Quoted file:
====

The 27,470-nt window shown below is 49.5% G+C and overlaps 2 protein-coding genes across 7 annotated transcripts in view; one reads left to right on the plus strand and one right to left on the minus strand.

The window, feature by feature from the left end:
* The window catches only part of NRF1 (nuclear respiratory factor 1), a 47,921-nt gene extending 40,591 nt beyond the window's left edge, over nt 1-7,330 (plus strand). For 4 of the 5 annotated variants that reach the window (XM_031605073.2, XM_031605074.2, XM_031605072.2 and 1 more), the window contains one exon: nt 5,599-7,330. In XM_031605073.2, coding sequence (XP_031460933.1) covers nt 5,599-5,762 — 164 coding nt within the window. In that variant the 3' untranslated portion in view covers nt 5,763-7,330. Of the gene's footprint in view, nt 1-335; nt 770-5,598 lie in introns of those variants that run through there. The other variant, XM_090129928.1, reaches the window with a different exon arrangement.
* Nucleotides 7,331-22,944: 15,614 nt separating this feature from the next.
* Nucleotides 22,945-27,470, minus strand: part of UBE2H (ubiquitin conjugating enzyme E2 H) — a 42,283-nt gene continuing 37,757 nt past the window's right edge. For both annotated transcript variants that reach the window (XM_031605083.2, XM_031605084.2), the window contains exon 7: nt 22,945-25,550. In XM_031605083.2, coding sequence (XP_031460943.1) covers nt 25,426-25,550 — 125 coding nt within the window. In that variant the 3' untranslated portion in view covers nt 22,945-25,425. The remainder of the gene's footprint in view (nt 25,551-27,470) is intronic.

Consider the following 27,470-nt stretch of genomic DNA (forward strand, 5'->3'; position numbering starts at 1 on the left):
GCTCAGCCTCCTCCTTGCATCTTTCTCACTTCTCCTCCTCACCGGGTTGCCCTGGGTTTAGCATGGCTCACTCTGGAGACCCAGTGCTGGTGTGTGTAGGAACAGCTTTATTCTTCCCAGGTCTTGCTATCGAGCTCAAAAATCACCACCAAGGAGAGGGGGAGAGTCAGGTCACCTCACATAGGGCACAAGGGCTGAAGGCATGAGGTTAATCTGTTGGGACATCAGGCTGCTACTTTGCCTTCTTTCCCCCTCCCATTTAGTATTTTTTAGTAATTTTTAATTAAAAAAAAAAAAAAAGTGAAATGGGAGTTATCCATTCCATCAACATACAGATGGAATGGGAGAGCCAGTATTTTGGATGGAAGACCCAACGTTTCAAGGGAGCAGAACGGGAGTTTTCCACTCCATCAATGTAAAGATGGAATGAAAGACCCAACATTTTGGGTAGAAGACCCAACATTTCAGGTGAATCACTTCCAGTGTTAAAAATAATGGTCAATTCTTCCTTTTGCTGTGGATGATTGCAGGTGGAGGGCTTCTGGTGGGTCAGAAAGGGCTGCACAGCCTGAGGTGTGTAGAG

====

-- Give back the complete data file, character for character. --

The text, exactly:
The 27,470-nt window shown below is 49.5% G+C and overlaps 2 protein-coding genes across 7 annotated transcripts in view; one reads left to right on the plus strand and one right to left on the minus strand.

The window, feature by feature from the left end:
* The window catches only part of NRF1 (nuclear respiratory factor 1), a 47,921-nt gene extending 40,591 nt beyond the window's left edge, over nt 1-7,330 (plus strand). For 4 of the 5 annotated variants that reach the window (XM_031605073.2, XM_031605074.2, XM_031605072.2 and 1 more), the window contains one exon: nt 5,599-7,330. In XM_031605073.2, coding sequence (XP_031460933.1) covers nt 5,599-5,762 — 164 coding nt within the window. In that variant the 3' untranslated portion in view covers nt 5,763-7,330. Of the gene's footprint in view, nt 1-335; nt 770-5,598 lie in introns of those variants that run through there. The other variant, XM_090129928.1, reaches the window with a different exon arrangement.
* Nucleotides 7,331-22,944: 15,614 nt separating this feature from the next.
* Nucleotides 22,945-27,470, minus strand: part of UBE2H (ubiquitin conjugating enzyme E2 H) — a 42,283-nt gene continuing 37,757 nt past the window's right edge. For both annotated transcript variants that reach the window (XM_031605083.2, XM_031605084.2), the window contains exon 7: nt 22,945-25,550. In XM_031605083.2, coding sequence (XP_031460943.1) covers nt 25,426-25,550 — 125 coding nt within the window. In that variant the 3' untranslated portion in view covers nt 22,945-25,425. The remainder of the gene's footprint in view (nt 25,551-27,470) is intronic.

Consider the following 27,470-nt stretch of genomic DNA (forward strand, 5'->3'; position numbering starts at 1 on the left):
GCTCAGCCTCCTCCTTGCATCTTTCTCACTTCTCCTCCTCACCGGGTTGCCCTGGGTTTAGCATGGCTCACTCTGGAGACCCAGTGCTGGTGTGTGTAGGAACAGCTTTATTCTTCCCAGGTCTTGCTATCGAGCTCAAAAATCACCACCAAGGAGAGGGGGAGAGTCAGGTCACCTCACATAGGGCACAAGGGCTGAAGGCATGAGGTTAATCTGTTGGGACATCAGGCTGCTACTTTGCCTTCTTTCCCCCTCCCATTTAGTATTTTTTAGTAATTTTTAATTAAAAAAAAAAAAAAAGTGAAATGGGAGTTATCCATTCCATCAACATACAGATGGAATGGGAGAGCCAGTATTTTGGATGGAAGACCCAACGTTTCAAGGGAGCAGAACGGGAGTTTTCCACTCCATCAATGTAAAGATGGAATGAAAGACCCAACATTTTGGGTAGAAGACCCAACATTTCAGGTGAATCACTTCCAGTGTTAAAAATAATGGTCAATTCTTCCTTTTGCTGTGGATGATTGCAGGTGGAGGGCTTCTGGTGGGTCAGAAAGGGCTGCACAGCCTGAGGTGTGTAGAG